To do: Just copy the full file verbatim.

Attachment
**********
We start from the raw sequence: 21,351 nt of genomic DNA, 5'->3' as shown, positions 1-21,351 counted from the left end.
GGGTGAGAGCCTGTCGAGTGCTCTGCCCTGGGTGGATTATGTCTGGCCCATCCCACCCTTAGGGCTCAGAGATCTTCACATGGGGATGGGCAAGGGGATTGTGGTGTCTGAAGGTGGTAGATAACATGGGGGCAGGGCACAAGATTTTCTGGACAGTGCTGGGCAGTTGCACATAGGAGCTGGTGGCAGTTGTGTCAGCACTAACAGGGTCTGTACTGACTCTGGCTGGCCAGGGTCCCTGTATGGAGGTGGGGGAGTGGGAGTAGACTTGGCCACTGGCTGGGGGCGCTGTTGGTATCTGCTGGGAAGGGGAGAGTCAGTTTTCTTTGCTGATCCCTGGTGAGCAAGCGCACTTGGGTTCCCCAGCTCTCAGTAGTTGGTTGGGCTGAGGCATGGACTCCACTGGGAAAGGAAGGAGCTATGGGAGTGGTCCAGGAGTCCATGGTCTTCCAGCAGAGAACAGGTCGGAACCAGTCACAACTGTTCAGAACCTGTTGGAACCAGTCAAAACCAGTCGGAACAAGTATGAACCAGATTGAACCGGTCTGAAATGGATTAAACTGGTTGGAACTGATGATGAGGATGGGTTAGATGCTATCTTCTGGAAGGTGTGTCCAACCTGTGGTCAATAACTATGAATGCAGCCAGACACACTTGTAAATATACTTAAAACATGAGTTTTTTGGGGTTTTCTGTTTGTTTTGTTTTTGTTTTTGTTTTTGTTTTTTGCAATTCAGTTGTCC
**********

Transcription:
We start from the raw sequence: 21,351 nt of genomic DNA, 5'->3' as shown, positions 1-21,351 counted from the left end.
GGGTGAGAGCCTGTCGAGTGCTCTGCCCTGGGTGGATTATGTCTGGCCCATCCCACCCTTAGGGCTCAGAGATCTTCACATGGGGATGGGCAAGGGGATTGTGGTGTCTGAAGGTGGTAGATAACATGGGGGCAGGGCACAAGATTTTCTGGACAGTGCTGGGCAGTTGCACATAGGAGCTGGTGGCAGTTGTGTCAGCACTAACAGGGTCTGTACTGACTCTGGCTGGCCAGGGTCCCTGTATGGAGGTGGGGGAGTGGGAGTAGACTTGGCCACTGGCTGGGGGCGCTGTTGGTATCTGCTGGGAAGGGGAGAGTCAGTTTTCTTTGCTGATCCCTGGTGAGCAAGCGCACTTGGGTTCCCCAGCTCTCAGTAGTTGGTTGGGCTGAGGCATGGACTCCACTGGGAAAGGAAGGAGCTATGGGAGTGGTCCAGGAGTCCATGGTCTTCCAGCAGAGAACAGGTCGGAACCAGTCACAACTGTTCAGAACCTGTTGGAACCAGTCAAAACCAGTCGGAACAAGTATGAACCAGATTGAACCGGTCTGAAATGGATTAAACTGGTTGGAACTGATGATGAGGATGGGTTAGATGCTATCTTCTGGAAGGTGTGTCCAACCTGTGGTCAATAACTATGAATGCAGCCAGACACACTTGTAAATATACTTAAAACATGAGTTTTTTGGGGTTTTCTGTTTGTTTTGTTTTTGTTTTTGTTTTTGTTTTTTGCAATTCAGTTGTCC